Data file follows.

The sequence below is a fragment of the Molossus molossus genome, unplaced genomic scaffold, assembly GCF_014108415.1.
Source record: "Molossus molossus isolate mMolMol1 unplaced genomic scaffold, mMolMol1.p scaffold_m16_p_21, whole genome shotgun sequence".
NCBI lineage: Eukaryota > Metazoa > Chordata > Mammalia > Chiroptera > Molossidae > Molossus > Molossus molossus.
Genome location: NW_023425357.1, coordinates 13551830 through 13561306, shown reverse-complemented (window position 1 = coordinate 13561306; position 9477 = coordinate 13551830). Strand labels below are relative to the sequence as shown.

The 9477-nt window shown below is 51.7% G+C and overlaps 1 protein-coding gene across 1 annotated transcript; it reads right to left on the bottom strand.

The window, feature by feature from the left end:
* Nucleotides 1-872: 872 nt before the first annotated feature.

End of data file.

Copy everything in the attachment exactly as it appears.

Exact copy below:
The sequence below is a fragment of the Molossus molossus genome, unplaced genomic scaffold, assembly GCF_014108415.1.
Source record: "Molossus molossus isolate mMolMol1 unplaced genomic scaffold, mMolMol1.p scaffold_m16_p_21, whole genome shotgun sequence".
NCBI lineage: Eukaryota > Metazoa > Chordata > Mammalia > Chiroptera > Molossidae > Molossus > Molossus molossus.
Genome location: NW_023425357.1, coordinates 13551830 through 13561306, shown reverse-complemented (window position 1 = coordinate 13561306; position 9477 = coordinate 13551830). Strand labels below are relative to the sequence as shown.

The 9477-nt window shown below is 51.7% G+C and overlaps 1 protein-coding gene across 1 annotated transcript; it reads right to left on the bottom strand.

The window, feature by feature from the left end:
* Nucleotides 1-872: 872 nt before the first annotated feature.